Residents in Claibourne Township, outside of Richwood, quietly circulated a petition to hold a vote on June 23, 1917 to decide if the township should permit saloons to start selling alcohol again. A similar petition and subsequent vote was presented to the citizens of Richwood in January of 1915 and was not passed. In fact, the election was taken to the Supreme Court of Ohio. The drys won by a majority of one vote since a couple votes on both sides of the issue were marked as invalid. The courts decided in favor of the drys and Richwood remained as such. Those who supported the prohibition of alcohol were fearful of saloons being operated outside the city limits which is exactly what a few citizens of Claibourne Township tried to do. The petition filed contained names in excess of the number required by law. Under the home rule amendment, only those who resided in Claibourne Township and outside the city limits of Richwood were permitted to vote on the resolution. Dry voters outnumbered the wets ten to one and the resolution was not passed.
As the first World War raged, the Unites States Congress passed the temporary Wartime Prohibition Act, which banned the sale of alcoholic beverages having an alcohol content of greater than 1.28%. This act, which had been intended to save grain for the war effort, was passed after the armistice ending World War I was signed on November 11, 1918. The Wartime Prohibition Act took effect June 30, 1919, with July 1, 1919 becoming known as the “Thirsty First.” The U.S. Senate proposed the Eighteenth Amendment on December 18, 1917. On October 28, 1919, Congress passed enabling legislation, known as the Volstead Act, to enforce the Eighteenth Amendment when it went into effect in 1920. Upon being approved by a 36th state (Ohio being one of them) on January 16, 1919, the amendment was ratified as a part of the Constitution. By the terms of the amendment, the country went dry one year later, on January 17, 1920 when the Volstead Act went into effect. A total of 1,520 Federal Prohibition agents were tasked with enforcement.
Doctors were able to prescribe medicinal alcohol for their patients. After just six months of prohibition, over 15,000 doctors and 57,000 pharmacists received licenses to prescribe or sell medicinal alcohol. A majority of U.S. citizens obeyed the law, although some states like Maryland and New York refused prohibition. Enforcement of the amendment lacked a centralized authority. Many churches formed vigilante groups to enforce it along with organizations such as the Ku Klux Klan, although it was poorly organized and seldom had any impact. As the Great Depression hit in 1929, state governments needed the tax revenue that alcohol sales generated. When Franklin Roosevelt was elected in 1932, he strongly urged the repeal of Prohibition. The Eighteenth Amendment was officially repealed on December 5, 1933 with ratification of the Twenty-first Amendment to the U.S. Constitution. The Twenty-first Amendment didn’t prevent states and municipalities from banning or restricting alcohol thereby allowing local control of alcohol. With the Amendment gone, the country was effectively half wet and half dry.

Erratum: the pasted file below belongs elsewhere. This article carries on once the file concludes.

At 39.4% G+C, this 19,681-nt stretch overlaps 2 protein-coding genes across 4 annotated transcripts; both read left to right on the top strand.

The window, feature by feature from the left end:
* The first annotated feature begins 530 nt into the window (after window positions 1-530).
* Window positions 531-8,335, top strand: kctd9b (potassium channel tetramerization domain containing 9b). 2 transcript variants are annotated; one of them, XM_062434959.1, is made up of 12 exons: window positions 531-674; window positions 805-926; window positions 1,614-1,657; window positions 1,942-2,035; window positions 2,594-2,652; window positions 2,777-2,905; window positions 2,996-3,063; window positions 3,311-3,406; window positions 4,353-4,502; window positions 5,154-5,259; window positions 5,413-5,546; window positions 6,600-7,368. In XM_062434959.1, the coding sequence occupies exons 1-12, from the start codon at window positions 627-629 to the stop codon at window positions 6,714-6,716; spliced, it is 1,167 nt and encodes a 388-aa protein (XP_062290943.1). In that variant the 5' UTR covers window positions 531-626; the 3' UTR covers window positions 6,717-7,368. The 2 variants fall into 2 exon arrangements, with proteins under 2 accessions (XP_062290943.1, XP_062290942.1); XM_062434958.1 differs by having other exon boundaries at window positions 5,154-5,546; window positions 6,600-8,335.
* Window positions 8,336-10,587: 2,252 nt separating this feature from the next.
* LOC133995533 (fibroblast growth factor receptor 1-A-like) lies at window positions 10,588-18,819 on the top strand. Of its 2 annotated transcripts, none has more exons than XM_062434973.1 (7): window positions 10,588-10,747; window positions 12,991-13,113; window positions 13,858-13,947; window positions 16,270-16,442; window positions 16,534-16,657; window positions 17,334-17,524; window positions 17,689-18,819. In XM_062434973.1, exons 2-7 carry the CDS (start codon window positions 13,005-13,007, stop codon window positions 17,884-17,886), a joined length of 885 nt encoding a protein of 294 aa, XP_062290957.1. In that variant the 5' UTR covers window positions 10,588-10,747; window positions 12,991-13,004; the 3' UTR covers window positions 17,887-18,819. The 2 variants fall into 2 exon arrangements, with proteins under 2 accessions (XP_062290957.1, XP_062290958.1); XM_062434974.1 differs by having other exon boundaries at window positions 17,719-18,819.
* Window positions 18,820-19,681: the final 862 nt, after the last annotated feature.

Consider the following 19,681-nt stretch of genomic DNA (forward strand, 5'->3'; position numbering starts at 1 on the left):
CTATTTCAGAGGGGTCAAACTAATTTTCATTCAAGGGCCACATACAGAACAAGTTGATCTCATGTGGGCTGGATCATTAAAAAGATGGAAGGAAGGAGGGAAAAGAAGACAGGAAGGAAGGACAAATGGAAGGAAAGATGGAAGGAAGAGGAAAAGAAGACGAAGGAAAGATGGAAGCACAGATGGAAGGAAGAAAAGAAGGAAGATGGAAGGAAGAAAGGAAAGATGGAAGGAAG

In November 1933, Richwood held an election to vote on the mayoral race. Included on the ballot was an option to repeal the ban on the sale of liquor in Richwood. 619 total votes were against the repeal with 487 votes for. Richwood continued to remain dry even after local elections in 1937 and in 1941 where the citizens of Richwood once again voted against the sale of liquor in Richwood by a nice majority. The elections in 1945 onward included no mention of the prohibition of liquor. It’s currently not know when, if ever, Richwood officially voted to once again allow the sale of liquor. Despite this, liquor sales have since continued in Richwood and no enforcement has been made.
With the end of the Prohibition Amendment, one thing became pretty clear. By prohibiting these sales, the state of Ohio as well as the United States economy would see large losses directly and indirectly from alcohol sales. Supporters of the prohibition expected an increase in the sales of other products such as other beverages like juice and soda to replace the money made from alcohol sales, but this could not be further from reality. The Bureau of Internal Revenue estimated that the prohibition caused the shutdown of over 200 distilleries, a thousand breweries, and over 170,000 liquor stores. Organized criminal organizations saw this as an opportunity to make a lot of cash. Enforcement of the ban had to be paid for to fight the war against both alcohol and crime. The amount of money used to enforce prohibition started at 6.3 million in 1921 and rose to 13.4 million in 1930, almost double the original amount.
If you’d like to learn more about Prohibition, I highly recommend the book Last Call: The Rise and Fall of Prohibition by Daniel Okrent as well as Prohibition in Columbus, Ohio by Alexander Tebben for a more local history of the Prohibition Movement. Both books can be checked out at your local library.
- 1Richwood Gazette, July 14, 1910.